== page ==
"Proving yourself wrong: Why p-values are so important in science"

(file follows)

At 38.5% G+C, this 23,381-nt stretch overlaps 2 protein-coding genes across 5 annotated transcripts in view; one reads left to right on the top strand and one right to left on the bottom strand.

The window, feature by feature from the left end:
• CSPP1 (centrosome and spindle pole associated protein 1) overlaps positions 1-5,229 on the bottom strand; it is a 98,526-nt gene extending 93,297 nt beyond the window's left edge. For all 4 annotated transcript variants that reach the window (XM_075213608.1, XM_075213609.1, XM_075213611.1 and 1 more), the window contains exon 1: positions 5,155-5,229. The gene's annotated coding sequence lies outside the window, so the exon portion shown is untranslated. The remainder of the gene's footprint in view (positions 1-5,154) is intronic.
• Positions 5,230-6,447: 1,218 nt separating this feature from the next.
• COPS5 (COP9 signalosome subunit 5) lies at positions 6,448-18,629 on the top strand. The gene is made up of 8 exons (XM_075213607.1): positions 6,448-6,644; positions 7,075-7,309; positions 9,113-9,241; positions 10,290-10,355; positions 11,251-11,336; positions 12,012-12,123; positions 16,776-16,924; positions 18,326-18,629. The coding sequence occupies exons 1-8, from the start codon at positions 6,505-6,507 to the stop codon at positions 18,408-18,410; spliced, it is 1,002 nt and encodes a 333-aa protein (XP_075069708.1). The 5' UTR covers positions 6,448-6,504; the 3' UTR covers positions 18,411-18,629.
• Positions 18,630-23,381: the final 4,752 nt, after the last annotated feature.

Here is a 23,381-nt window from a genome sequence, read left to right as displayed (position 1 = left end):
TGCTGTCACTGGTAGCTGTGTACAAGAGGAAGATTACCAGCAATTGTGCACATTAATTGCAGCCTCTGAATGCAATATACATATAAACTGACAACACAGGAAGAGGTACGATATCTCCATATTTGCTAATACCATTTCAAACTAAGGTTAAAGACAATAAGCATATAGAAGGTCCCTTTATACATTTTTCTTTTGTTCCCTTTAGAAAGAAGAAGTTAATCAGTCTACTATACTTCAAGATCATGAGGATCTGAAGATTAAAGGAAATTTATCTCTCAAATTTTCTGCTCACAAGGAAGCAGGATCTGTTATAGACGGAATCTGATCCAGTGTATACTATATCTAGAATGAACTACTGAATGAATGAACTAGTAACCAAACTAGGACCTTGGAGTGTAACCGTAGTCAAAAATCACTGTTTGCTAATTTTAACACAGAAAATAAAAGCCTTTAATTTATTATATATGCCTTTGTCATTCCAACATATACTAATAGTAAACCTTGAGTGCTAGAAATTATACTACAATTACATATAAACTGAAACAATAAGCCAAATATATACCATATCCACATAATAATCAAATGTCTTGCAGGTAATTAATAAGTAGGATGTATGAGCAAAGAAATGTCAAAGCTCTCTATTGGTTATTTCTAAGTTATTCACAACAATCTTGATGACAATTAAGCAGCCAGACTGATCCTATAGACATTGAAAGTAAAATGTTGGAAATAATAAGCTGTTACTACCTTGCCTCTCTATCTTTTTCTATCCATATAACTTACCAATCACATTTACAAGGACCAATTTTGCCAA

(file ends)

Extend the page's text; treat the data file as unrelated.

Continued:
A small but fanatical group of scientists greatly enjoys criticizing statistical practices such as hypothesis testing and dichotomous decisions based on p-values. As statistical training focusses more on how to compute p-values than why we are computing them, researchers might feel uncertain about whether their use of p-values is defensible. In this talk, I will discuss why Neyman-Pearson hypothesis testing plays a unique, and often not appreciated, role in knowledge generation. The direct ties to a methodological falsificationist philosophy of science make hypothesis tests and claims based on p-values an approach to statistical inferences that works surprisingly well if one takes into account the social aspects of doing science. I will discuss why the correct frequentist use of p-values – which requires carefully designed studies that control error rates – rightfully plays such an important role in science, and why alternative approaches to statistical inferences can’t replace them.